Speaker Paul Ryan said Wednesday he sees a path forward on gun control legislation in the House despite opposition from Democrats and some members of his own party. He did not provide any detail on how to patch up the problems within his own party.
For now, GOP leaders are delaying the vote on a counterterrorism bill unveiled last week because of an internal Republican split.
“I think there’s still a path forward, there are ongoing conversations,” the Wisconsin Republican told reporters on Capitol Hill. “We have members from both sides of the aisle who want to make improvements, who want to make changes to the bill.”
Republican leaders are under pressure to pass the counterterrorism legislative package after the mass shooting last month in Orlando, Fla. But the arch-conservative Republicans say the bill currently under discussion does not do enough to protect the Second Amendment rights of those who seek to buy firearms.
The provision they object to would allow the Justice Department to delay a gun sale to an individual on the No Fly list or selectee list for up to three days. The DOJ would have 72 hours to petition a court to block the sale. Republicans are split on whether the bill does enough to protect due process rights. Supporters say it’s not an issue because the individual denied a firearm could appeal the decision in court. Opponents say that’s not enough for a right specifically spelled out in the Constitution.
“We are not going to compromise the Constitution,” Ryan said. “We are not going to infringe upon anyone’s rights without due process. This is very important.”
The gun purchase provision, authored by Rep. Lee Zeldin (R-N.Y.), is similar to one by Senate Majority Whip John Cornyn (R-Texas) that has been blocked twice since the San Bernardino, Calif., shootings in December.
“My proposal with Senator Cornyn in no way, shape, or form infringes on the rights of law abiding gun owners,” Zeldin told reporters on Wednesday. “What it does is ensure that terrorists do not have the ability to legally purchase firearms.”
But the House Freedom Caucus and some other Republicans say it violates individuals’ Second Amendment rights.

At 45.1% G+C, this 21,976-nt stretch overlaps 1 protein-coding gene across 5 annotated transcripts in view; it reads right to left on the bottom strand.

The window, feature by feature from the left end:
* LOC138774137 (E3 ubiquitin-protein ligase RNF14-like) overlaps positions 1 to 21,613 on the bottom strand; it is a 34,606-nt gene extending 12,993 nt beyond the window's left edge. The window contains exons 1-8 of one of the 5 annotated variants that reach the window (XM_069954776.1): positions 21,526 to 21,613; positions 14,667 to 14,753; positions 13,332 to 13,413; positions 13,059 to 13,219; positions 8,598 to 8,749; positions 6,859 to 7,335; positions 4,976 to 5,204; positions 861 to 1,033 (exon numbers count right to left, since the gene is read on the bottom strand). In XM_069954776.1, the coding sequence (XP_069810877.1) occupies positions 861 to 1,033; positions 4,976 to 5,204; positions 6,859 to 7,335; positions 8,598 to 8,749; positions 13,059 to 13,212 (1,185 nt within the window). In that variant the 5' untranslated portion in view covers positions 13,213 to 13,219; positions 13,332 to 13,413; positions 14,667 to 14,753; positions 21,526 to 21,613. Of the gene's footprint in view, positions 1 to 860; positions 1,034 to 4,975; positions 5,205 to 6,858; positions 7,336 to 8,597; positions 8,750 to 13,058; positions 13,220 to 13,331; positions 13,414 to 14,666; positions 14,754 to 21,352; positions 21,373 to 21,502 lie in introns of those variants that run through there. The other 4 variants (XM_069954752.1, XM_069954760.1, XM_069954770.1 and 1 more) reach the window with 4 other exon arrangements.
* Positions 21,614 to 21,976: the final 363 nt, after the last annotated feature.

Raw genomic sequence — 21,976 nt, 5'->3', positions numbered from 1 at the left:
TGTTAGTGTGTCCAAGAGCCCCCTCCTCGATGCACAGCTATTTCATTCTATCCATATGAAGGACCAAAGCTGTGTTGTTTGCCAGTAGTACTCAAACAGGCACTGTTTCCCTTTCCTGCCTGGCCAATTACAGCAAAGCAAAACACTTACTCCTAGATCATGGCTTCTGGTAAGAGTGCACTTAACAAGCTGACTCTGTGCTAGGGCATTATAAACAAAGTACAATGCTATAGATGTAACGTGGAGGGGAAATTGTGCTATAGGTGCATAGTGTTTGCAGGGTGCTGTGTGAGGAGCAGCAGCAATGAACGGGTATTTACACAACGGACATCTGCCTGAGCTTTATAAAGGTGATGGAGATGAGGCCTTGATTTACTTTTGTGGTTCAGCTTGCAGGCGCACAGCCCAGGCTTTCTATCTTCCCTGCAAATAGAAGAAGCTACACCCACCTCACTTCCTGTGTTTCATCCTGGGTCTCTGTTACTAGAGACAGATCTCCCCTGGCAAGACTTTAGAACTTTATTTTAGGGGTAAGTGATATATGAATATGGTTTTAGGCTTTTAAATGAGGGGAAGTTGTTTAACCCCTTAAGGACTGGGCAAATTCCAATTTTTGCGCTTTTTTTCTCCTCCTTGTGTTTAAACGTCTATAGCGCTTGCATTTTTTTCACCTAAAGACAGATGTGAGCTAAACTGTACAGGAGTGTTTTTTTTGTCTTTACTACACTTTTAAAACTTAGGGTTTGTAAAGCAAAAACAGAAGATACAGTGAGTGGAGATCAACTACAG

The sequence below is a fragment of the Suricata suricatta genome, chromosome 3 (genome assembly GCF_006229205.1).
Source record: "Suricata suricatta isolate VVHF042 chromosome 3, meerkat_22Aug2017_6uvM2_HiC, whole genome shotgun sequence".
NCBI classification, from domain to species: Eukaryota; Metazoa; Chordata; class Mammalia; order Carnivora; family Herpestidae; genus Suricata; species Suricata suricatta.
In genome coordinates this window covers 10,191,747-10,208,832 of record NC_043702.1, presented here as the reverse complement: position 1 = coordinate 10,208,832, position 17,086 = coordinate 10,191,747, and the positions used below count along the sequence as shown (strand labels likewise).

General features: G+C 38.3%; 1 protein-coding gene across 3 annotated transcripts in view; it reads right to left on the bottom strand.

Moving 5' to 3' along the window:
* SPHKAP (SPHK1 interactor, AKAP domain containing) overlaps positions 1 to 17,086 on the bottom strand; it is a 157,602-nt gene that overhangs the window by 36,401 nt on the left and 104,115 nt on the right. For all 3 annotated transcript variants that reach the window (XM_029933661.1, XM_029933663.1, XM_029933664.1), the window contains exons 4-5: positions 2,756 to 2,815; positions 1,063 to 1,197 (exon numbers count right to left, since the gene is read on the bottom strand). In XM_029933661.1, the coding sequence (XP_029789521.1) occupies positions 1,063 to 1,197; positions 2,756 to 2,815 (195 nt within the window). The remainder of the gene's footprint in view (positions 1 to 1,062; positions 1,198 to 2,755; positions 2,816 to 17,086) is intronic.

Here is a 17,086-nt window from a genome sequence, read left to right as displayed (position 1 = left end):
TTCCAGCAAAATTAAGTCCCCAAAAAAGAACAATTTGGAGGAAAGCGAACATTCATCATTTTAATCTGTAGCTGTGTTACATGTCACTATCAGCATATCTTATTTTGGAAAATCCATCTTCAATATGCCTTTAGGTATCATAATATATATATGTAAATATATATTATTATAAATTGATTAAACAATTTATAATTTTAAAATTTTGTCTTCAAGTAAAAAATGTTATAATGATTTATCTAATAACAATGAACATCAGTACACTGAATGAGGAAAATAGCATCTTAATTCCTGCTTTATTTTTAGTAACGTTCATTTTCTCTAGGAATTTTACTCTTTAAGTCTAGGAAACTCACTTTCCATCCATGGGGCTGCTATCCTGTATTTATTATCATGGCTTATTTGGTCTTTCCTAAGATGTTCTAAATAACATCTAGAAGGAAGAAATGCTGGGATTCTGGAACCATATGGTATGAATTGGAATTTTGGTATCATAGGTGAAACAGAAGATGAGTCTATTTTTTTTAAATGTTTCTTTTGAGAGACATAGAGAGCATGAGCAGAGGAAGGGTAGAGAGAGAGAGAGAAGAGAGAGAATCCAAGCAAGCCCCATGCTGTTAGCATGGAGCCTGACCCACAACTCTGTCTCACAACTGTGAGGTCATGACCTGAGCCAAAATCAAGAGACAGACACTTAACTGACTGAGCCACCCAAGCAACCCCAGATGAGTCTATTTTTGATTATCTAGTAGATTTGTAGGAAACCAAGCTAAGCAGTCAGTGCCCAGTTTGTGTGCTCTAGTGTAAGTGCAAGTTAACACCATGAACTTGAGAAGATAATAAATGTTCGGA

“The Freedom Caucus will oppose #HR5611 in its current form for failing to adequately protect #dueprocess & doing too little to combat terror,” the caucus wrote on Twitter.
“It would allow the unelected Attorney General to put people on a list that can’t fly or buy guns, and we still have not been able to determine what criteria they have used for that list,” Rep. Louie Gohmert (R-Texas) told reporters on Wednesday. “I’m not going to vote for an unelected official using hidden criteria to put people they don’t like on a list that may yank you out of your state, or somewhere else, to try to prove that you’re not a terrorist. I think it’s absurd.”
The Texas Republican, who is not a member of the Freedom Caucus, also said Ryan’s plan to hold a vote on gun control sends the message that House Democrats are being rewarded for their sit-in last month, where they demanded votes on gun control legislation.
“I think it’s rather ironic,” he said. “We were told by our leadership that the massive violation of rules was going to be met with severe consequences. We were not told that the severe consequences would be a vote on guns. I don’t think that would have been met with much approval at the time.”
Democrats, meanwhile, are calling for votes on broader gun control measures, including an expansion of background checks. House GOP leaders have refused to hold votes on those measures, which failed in the Senate last month.